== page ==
Sleep Paralysis and Psychopathology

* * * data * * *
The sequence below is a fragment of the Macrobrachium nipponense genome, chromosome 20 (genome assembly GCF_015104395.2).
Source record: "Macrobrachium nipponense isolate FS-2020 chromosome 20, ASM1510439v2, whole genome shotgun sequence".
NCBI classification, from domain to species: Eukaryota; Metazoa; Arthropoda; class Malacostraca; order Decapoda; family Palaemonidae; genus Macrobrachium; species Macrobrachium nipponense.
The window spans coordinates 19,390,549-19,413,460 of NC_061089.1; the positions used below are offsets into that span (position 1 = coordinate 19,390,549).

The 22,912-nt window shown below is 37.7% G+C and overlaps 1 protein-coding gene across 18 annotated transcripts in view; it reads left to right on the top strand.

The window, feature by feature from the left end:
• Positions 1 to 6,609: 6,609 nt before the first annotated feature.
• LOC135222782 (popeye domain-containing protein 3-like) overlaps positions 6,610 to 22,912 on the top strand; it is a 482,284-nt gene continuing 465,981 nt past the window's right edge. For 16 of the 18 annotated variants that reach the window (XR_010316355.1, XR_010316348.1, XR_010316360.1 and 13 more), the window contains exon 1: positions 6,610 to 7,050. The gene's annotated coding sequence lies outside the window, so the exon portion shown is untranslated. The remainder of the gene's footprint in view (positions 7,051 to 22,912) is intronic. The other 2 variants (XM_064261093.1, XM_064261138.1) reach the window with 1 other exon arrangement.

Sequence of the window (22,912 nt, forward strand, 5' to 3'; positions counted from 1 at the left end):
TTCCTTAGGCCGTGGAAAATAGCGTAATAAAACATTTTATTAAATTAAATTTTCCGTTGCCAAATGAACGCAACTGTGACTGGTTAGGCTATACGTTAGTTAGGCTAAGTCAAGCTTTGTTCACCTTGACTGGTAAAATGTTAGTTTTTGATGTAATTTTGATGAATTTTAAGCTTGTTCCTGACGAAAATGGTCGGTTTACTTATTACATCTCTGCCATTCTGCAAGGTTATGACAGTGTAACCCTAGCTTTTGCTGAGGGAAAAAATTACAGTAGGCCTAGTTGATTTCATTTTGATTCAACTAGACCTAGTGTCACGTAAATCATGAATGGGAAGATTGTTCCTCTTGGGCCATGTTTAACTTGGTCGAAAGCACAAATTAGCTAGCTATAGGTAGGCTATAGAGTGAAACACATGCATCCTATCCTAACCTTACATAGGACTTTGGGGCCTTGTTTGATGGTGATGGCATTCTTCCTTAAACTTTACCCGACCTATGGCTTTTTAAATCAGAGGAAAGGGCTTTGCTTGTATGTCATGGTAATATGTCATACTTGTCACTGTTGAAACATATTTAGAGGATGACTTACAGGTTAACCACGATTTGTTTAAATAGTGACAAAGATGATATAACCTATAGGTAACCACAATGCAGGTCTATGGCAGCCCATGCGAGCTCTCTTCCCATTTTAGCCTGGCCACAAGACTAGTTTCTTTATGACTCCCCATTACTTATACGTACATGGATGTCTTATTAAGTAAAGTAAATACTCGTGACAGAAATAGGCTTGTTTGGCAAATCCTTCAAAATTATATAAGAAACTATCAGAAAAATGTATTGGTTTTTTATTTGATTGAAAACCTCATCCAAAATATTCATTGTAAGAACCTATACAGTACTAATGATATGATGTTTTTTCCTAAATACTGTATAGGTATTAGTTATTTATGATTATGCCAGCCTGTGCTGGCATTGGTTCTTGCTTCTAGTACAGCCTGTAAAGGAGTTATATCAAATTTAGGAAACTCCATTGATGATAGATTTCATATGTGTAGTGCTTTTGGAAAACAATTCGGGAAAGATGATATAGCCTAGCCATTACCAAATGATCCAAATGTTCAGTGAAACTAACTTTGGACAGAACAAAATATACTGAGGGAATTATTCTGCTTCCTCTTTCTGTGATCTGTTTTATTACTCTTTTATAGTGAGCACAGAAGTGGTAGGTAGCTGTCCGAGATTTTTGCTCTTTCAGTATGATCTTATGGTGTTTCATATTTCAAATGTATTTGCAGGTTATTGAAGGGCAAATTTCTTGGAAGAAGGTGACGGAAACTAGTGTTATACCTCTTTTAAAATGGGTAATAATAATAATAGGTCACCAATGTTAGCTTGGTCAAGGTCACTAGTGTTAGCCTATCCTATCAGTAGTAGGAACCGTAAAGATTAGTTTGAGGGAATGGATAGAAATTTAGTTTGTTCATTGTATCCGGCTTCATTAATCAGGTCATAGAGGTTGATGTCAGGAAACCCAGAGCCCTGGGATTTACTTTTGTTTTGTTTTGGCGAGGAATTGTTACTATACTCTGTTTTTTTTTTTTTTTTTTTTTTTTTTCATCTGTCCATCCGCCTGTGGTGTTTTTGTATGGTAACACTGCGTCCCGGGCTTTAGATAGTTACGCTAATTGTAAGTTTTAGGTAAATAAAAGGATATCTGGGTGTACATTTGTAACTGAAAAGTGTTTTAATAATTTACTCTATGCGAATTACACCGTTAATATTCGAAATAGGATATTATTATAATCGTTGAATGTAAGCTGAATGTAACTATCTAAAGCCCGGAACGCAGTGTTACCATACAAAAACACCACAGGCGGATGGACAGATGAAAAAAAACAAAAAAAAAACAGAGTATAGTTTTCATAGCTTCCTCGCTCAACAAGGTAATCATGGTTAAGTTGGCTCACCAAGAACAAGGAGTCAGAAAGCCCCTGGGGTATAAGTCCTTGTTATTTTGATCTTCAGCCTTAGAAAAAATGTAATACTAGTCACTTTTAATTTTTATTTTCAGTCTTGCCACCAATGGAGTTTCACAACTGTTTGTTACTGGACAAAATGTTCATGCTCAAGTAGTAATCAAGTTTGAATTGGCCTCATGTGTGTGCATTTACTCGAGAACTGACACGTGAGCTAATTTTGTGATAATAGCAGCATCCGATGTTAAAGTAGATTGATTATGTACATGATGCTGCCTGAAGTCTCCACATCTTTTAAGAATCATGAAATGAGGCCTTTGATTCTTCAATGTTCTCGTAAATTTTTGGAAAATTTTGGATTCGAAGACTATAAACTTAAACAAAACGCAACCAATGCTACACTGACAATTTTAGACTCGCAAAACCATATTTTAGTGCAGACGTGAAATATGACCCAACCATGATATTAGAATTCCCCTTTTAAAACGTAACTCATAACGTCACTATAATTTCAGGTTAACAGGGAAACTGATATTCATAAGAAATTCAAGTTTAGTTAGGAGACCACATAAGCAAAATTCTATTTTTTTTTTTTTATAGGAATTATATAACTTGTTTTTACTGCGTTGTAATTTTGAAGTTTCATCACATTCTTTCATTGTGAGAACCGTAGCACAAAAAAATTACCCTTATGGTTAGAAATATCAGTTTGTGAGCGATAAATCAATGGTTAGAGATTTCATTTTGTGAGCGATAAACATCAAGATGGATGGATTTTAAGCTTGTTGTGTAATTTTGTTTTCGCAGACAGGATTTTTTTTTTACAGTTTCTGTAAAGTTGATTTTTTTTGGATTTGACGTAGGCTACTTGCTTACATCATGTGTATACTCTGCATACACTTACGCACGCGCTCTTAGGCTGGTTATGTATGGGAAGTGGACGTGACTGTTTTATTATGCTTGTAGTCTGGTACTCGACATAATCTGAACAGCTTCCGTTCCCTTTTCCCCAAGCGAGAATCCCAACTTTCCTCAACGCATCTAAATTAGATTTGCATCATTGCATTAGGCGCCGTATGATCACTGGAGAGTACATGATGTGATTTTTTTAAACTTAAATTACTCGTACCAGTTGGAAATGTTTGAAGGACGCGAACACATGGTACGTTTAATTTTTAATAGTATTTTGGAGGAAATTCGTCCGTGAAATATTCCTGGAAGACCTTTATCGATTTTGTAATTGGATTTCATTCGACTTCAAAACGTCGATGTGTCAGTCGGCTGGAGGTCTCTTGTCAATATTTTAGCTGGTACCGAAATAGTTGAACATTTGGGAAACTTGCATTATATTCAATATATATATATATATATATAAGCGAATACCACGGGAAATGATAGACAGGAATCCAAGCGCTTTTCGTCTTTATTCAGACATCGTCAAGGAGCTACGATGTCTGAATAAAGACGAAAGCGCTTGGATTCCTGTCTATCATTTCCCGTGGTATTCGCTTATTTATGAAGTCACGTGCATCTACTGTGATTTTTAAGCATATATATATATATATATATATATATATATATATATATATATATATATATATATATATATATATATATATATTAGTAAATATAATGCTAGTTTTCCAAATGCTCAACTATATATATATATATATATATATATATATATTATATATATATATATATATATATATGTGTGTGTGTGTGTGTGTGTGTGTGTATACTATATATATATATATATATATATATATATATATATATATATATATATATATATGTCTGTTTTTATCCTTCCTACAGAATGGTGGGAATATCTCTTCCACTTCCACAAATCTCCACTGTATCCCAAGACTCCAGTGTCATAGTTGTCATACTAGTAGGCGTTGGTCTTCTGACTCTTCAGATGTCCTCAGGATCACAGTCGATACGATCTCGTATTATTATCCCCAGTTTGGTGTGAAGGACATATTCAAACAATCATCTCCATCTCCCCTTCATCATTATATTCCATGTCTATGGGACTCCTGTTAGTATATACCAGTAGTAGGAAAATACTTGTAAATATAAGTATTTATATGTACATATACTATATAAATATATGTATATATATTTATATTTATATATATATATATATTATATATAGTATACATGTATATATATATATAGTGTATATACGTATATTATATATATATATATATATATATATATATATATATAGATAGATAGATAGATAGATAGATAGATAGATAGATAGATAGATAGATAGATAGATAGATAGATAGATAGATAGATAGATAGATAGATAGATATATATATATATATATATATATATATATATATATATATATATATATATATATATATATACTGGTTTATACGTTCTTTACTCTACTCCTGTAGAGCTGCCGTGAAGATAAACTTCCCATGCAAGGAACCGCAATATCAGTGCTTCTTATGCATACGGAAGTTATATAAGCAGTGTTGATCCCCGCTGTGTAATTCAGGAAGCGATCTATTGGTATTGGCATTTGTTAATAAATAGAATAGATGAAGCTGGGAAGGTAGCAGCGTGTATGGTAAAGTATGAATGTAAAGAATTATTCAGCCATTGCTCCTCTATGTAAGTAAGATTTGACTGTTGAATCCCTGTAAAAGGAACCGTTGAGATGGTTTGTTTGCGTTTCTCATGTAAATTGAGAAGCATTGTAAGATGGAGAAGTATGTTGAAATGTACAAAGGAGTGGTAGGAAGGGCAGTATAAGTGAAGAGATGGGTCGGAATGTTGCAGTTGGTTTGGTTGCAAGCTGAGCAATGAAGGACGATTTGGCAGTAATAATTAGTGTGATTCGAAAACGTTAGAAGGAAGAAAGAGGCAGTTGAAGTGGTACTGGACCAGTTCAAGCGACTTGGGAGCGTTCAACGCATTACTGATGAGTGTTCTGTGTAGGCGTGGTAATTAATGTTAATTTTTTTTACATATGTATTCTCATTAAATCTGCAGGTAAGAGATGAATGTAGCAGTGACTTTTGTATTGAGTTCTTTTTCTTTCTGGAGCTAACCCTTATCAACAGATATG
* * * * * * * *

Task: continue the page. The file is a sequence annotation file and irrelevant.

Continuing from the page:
Background: Sleep paralysis in the absence of narcolepsy is common. Individuals experience episodes of profound muscular paralysis on waking from sleep in the morning or during the night. These episodes are disturbing, especially because they often involve feeling unable to breathe deeply or voluntarily. Previous studies have suggested on association between isolated sleep paralysis (ISP) and adverse psychosocial situations. This study examines an association between ISP and anxiety in orthopaedic patients suffering from physical injuries, patients with multiple somatic complaints (suffering from psychological disorders), and healthy controls. Methods: Healthy individuals, orthopaedic patients and patients with multiple somatic complaints were asked to fill out a survey that determined the 3-month prevalence of ISP. Anxiety was scored on the Hamilton Anxiety Rating Scale (HARS). Results: ISP was reported by 28% of the healthy subjects, 44% of the orthopaedic patients and 56% of the patients with multiple somatic complaints. The degree of anxiety among the orthopaedic patients was significantly higher than that in the healthy subjects and significantly lower than that reported by the patients with multiple somatic complaints.